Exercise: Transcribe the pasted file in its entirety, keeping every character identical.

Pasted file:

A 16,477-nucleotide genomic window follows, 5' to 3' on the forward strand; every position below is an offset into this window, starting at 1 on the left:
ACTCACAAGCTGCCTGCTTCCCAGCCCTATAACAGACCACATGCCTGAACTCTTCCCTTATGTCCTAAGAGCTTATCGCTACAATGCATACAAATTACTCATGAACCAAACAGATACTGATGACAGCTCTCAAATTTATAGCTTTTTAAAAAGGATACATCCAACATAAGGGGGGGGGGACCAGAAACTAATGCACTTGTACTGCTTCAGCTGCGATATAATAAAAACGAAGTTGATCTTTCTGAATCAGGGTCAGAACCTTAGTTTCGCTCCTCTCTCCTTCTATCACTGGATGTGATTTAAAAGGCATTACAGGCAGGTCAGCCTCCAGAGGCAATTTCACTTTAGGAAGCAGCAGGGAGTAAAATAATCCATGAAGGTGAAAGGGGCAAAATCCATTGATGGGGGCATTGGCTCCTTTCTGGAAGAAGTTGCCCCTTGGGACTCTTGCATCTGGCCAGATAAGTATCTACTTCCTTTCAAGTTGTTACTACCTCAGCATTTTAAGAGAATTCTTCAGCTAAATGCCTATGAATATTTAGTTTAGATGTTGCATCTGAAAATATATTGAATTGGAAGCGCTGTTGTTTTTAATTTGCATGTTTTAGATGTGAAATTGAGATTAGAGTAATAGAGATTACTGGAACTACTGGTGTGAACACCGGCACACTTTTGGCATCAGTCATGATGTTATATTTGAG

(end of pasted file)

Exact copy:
A 16,477-nucleotide genomic window follows, 5' to 3' on the forward strand; every position below is an offset into this window, starting at 1 on the left:
ACTCACAAGCTGCCTGCTTCCCAGCCCTATAACAGACCACATGCCTGAACTCTTCCCTTATGTCCTAAGAGCTTATCGCTACAATGCATACAAATTACTCATGAACCAAACAGATACTGATGACAGCTCTCAAATTTATAGCTTTTTAAAAAGGATACATCCAACATAAGGGGGGGGGGACCAGAAACTAATGCACTTGTACTGCTTCAGCTGCGATATAATAAAAACGAAGTTGATCTTTCTGAATCAGGGTCAGAACCTTAGTTTCGCTCCTCTCTCCTTCTATCACTGGATGTGATTTAAAAGGCATTACAGGCAGGTCAGCCTCCAGAGGCAATTTCACTTTAGGAAGCAGCAGGGAGTAAAATAATCCATGAAGGTGAAAGGGGCAAAATCCATTGATGGGGGCATTGGCTCCTTTCTGGAAGAAGTTGCCCCTTGGGACTCTTGCATCTGGCCAGATAAGTATCTACTTCCTTTCAAGTTGTTACTACCTCAGCATTTTAAGAGAATTCTTCAGCTAAATGCCTATGAATATTTAGTTTAGATGTTGCATCTGAAAATATATTGAATTGGAAGCGCTGTTGTTTTTAATTTGCATGTTTTAGATGTGAAATTGAGATTAGAGTAATAGAGATTACTGGAACTACTGGTGTGAACACCGGCACACTTTTGGCATCAGTCATGATGTTATATTTGAG